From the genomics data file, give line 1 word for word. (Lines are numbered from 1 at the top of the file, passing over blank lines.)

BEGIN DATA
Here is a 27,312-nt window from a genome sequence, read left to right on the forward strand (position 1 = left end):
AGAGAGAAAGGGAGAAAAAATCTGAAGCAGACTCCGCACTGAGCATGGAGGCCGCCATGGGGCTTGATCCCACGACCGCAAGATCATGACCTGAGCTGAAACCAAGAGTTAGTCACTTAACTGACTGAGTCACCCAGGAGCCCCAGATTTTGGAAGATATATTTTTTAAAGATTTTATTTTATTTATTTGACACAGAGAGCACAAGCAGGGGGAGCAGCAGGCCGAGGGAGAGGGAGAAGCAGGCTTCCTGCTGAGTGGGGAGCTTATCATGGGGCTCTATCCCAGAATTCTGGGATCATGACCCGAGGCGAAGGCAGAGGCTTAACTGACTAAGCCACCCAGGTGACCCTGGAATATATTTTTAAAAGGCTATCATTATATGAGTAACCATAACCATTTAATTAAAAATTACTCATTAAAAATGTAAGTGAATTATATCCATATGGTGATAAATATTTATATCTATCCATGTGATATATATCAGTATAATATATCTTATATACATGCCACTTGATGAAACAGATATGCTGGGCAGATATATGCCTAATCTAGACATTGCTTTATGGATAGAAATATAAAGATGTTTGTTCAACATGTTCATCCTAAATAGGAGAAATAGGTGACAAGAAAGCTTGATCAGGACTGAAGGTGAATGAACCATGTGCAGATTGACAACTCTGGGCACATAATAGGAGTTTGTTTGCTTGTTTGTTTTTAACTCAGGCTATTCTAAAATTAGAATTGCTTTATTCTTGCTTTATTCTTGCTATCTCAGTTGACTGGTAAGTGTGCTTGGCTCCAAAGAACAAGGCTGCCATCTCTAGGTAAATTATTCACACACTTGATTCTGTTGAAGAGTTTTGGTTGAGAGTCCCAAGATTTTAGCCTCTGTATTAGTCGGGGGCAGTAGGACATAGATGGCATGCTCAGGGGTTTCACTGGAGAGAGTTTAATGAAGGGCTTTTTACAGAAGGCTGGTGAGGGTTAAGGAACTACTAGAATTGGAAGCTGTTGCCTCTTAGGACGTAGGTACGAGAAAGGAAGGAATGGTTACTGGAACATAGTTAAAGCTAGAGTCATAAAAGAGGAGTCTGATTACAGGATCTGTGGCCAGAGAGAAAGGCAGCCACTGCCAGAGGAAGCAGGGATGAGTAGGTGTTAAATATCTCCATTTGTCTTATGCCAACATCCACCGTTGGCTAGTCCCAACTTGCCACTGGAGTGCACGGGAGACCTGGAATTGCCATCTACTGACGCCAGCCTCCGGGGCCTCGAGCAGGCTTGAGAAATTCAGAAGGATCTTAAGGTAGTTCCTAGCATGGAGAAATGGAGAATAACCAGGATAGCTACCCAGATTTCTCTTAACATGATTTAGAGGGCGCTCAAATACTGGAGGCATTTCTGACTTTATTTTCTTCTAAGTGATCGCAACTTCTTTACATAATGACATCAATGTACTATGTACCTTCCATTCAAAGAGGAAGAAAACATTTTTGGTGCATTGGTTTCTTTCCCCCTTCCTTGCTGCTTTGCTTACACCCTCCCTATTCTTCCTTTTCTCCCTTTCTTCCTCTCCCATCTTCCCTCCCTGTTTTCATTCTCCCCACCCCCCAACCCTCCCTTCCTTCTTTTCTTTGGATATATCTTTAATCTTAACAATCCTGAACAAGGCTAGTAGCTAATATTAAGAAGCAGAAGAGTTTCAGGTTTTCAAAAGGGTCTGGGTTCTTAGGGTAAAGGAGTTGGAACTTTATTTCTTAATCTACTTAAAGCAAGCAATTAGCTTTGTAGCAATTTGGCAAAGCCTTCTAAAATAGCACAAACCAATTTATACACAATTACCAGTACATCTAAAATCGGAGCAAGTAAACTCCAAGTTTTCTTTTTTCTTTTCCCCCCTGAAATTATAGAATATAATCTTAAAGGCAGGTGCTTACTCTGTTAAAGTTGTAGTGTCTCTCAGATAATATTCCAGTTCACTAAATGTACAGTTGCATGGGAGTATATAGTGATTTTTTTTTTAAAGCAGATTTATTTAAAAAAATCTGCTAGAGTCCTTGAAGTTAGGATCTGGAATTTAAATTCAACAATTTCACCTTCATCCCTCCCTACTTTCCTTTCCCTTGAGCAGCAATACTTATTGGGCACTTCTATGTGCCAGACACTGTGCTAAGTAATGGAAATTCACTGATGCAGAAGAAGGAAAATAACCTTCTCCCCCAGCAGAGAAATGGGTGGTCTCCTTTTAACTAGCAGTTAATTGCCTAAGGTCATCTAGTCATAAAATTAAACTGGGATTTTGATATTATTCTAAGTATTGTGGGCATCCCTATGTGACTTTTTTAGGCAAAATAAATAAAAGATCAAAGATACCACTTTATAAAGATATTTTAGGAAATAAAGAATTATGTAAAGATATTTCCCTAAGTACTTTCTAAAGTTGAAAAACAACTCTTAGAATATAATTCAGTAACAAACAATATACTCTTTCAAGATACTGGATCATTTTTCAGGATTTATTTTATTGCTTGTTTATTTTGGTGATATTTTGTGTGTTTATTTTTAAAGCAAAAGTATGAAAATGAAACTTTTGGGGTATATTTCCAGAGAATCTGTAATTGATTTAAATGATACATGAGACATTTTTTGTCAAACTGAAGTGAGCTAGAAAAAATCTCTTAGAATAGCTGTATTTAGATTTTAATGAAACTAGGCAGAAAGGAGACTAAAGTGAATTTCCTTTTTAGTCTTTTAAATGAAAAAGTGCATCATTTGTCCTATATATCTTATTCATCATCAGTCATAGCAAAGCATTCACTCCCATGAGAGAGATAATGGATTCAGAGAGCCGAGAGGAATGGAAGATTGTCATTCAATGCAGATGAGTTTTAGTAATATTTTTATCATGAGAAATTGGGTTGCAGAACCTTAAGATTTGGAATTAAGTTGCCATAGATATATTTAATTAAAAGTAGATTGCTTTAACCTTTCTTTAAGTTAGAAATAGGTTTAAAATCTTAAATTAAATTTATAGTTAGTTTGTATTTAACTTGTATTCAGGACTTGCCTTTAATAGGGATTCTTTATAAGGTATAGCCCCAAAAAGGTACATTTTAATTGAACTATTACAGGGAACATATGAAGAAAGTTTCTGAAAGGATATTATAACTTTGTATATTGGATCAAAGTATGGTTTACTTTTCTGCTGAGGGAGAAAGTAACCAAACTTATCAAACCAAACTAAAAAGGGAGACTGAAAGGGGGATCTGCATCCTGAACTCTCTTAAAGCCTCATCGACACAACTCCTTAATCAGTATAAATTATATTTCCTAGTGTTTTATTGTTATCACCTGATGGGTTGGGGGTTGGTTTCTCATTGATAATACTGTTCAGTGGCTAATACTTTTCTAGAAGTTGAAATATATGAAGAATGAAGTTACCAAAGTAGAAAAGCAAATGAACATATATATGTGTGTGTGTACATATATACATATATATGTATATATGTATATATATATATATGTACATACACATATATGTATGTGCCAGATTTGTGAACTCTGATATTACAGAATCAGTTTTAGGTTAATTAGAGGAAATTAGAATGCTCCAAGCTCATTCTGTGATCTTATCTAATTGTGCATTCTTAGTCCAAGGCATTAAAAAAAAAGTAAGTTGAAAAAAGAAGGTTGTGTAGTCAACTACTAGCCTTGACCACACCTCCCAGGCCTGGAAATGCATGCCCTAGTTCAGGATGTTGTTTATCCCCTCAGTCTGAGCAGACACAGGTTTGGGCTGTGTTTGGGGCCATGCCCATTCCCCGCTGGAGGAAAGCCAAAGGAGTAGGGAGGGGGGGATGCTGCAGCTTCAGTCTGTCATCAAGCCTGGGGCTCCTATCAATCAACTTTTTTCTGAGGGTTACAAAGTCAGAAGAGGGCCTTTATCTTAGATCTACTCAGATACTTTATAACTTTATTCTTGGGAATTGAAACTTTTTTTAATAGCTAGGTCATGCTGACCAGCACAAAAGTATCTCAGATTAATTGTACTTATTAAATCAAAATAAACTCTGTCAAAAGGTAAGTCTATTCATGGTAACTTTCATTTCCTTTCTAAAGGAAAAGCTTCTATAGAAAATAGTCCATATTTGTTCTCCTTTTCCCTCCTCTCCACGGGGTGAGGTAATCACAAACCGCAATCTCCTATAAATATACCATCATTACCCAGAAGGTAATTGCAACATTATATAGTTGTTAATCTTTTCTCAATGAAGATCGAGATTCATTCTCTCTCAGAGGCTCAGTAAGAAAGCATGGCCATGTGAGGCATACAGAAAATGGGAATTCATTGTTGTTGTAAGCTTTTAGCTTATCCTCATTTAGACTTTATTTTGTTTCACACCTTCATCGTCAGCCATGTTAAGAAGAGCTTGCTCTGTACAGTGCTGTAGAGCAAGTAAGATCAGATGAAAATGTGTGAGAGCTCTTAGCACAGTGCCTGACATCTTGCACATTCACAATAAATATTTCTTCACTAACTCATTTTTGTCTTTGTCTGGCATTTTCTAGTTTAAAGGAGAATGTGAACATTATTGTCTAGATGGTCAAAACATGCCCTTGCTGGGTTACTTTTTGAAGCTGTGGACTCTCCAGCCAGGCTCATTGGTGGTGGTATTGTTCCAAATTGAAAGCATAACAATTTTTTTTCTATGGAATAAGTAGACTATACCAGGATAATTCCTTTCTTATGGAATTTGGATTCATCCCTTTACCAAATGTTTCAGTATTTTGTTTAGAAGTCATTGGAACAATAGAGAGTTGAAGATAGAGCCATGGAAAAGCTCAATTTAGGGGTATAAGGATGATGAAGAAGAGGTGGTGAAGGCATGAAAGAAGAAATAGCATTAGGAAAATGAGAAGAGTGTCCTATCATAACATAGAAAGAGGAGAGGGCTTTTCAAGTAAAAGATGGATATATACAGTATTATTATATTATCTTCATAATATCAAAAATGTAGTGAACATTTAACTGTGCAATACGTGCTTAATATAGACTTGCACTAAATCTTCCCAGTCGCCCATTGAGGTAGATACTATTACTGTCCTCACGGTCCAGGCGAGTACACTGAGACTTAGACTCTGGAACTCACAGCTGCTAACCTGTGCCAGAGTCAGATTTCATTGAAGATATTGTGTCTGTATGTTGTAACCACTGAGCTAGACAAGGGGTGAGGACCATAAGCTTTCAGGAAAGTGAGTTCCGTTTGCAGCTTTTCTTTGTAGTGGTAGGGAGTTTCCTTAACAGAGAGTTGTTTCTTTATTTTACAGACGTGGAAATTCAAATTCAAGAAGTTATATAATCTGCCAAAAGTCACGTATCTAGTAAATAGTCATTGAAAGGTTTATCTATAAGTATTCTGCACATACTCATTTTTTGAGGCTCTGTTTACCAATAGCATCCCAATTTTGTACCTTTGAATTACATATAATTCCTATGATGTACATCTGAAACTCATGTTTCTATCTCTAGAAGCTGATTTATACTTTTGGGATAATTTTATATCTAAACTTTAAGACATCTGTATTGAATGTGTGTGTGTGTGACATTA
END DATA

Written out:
Here is a 27,312-nt window from a genome sequence, read left to right on the forward strand (position 1 = left end):